Flywheel Revolution begins a new strand for Big Finish; a monthly, down-load only short story, the perfect length to listen to on a commute or when you have half an hour to spare. Flywheel Revolution immediately pins its colours to the mast: although it’s narrated by Peter Purves, Steven Taylor is nowhere to be heard. this is told from the perspective of a little lost robot, to whom the First Doctor is a terrifying alien visitant.
The little robot, Frankie, has a broken timer which means he can’t navigate around his planet. He’s therefore been consigned to the scrap heap with other robots that are defective in some way, locked away inside a huge wall. But Frankie is a persistent little chap, and he has heard tales of a monster that is eviscerating robots on the scrap heap. Fearlessly, Frankie goes in search of the monster - and discovers a strange old man lurking in the junkyard.
Quite what this says about the First Doctor is anyone’s guess - he does seem to have an unhealthy predilection for loitering in amongst scrap metal. Writer Dale Smith doesn’t dwell on this quirk, however. Instead, he paints a picture of a Doctor whose fierce aspect hides a compassionate, independent-minded traveller. Charmingly, in the little robot that doesn’t know where it’s going, the Doctor finds a kindred spirit, and sets about helping his new friend gain freedom from the junkyard where he’s been confined.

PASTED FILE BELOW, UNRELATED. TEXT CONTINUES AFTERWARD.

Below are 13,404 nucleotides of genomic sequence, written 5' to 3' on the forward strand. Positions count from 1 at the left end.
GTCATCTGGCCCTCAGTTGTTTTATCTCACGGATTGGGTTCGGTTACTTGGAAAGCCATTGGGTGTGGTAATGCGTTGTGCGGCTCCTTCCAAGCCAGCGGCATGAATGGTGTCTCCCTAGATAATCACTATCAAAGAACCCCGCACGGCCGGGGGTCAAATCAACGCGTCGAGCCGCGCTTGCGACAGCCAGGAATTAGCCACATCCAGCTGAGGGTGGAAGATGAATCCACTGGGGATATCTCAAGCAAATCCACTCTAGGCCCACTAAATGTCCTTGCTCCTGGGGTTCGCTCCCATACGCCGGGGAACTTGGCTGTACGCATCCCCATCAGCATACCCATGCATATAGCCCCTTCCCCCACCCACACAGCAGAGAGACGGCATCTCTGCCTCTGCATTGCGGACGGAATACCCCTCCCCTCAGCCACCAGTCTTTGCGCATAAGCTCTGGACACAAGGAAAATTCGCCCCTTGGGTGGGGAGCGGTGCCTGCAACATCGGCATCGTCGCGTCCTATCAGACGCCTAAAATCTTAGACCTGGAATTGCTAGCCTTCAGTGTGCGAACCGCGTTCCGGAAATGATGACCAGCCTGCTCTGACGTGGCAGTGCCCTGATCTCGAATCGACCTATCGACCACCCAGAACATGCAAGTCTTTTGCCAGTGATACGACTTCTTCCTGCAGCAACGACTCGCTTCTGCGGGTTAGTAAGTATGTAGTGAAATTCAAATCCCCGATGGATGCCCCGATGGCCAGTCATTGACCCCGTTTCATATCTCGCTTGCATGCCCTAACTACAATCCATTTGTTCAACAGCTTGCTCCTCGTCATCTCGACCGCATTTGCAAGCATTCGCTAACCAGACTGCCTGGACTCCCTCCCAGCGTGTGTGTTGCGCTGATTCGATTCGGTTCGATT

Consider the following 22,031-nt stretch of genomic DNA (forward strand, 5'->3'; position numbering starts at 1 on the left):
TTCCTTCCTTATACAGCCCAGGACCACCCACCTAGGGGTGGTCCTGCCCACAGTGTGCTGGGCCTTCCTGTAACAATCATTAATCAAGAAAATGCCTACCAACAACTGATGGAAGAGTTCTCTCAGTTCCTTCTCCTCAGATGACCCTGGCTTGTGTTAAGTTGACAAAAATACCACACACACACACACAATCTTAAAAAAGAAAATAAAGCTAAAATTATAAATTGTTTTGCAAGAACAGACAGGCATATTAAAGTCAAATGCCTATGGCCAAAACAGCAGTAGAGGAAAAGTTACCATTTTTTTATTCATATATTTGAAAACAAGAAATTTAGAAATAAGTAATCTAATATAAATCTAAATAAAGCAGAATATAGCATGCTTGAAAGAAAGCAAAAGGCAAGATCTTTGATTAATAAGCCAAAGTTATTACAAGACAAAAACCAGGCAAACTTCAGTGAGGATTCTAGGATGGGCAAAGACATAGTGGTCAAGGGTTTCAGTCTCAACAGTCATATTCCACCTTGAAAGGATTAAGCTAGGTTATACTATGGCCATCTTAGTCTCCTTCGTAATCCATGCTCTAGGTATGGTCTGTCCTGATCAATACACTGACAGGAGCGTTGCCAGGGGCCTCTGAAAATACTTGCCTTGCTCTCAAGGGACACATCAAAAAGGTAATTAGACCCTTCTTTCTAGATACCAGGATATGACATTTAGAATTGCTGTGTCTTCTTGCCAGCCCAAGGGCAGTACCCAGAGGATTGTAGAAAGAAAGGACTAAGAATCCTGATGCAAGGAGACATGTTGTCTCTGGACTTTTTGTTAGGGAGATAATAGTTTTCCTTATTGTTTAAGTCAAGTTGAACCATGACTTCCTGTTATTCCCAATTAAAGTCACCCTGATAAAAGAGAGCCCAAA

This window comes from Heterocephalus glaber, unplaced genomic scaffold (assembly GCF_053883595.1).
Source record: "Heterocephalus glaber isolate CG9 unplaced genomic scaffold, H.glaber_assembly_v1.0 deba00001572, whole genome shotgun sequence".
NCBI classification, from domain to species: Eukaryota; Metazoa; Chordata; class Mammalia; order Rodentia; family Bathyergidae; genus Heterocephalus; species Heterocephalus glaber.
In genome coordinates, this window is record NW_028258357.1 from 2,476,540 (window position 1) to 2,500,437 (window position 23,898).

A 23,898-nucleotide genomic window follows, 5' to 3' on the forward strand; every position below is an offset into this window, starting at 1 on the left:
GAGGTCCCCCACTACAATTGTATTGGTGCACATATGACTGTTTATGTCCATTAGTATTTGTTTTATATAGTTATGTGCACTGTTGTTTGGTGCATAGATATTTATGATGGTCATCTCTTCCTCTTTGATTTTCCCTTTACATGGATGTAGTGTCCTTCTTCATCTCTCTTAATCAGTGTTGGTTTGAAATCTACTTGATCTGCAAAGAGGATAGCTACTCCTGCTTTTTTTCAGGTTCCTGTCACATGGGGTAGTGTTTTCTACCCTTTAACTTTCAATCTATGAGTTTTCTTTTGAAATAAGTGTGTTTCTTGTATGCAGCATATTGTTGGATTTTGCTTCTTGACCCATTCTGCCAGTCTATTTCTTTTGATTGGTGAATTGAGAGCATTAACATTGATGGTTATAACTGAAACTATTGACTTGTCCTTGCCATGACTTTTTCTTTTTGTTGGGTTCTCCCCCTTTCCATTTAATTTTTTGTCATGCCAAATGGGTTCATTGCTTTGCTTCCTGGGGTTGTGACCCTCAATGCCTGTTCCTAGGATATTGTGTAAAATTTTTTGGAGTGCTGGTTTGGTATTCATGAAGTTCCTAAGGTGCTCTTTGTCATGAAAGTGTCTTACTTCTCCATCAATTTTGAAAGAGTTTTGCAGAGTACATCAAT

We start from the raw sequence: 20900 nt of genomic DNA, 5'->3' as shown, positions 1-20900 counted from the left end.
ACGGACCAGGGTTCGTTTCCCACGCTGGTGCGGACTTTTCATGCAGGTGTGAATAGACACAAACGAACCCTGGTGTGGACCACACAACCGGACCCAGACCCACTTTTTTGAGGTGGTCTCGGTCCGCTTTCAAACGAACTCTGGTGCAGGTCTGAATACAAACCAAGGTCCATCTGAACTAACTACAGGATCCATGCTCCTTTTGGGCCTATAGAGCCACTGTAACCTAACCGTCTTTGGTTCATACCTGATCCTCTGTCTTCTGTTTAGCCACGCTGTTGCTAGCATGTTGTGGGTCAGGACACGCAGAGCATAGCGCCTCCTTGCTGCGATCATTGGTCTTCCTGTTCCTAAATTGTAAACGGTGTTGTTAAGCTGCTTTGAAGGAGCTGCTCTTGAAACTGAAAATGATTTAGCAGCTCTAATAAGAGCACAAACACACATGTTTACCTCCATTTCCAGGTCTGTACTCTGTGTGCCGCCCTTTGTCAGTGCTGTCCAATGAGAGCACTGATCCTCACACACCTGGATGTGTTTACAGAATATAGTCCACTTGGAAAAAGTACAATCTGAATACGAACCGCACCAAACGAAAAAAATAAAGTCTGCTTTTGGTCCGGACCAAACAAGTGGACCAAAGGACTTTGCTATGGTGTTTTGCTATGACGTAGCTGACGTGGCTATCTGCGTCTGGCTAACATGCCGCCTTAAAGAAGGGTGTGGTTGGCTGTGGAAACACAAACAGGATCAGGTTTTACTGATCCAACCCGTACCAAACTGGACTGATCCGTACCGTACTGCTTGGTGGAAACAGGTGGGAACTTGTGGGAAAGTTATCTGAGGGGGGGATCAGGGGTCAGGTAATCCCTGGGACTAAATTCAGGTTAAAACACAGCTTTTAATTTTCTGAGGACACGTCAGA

Of course, the Doctor recognises that conformity and obedience are the real walls that confine the junkyard robots, and by recognising and harnessing their imperfections, they really can change the world. After all, that’s how it all started for him.
Purves’ narration is clear, compelling and effective, keeping this listener thoroughly engaged. His impression of First Doctor William Hartnell is kindly and avuncular. It’s sweeter than the real deal, but works well, particularly combined with Smith’s descriptions of the Doctor’s mannerisms.
Playing out like an episode of 1960s science-fiction series Out of the Unknown, Flywheel Revolution has a beautifully retro feel to it, and is an entirely likeable start to the series.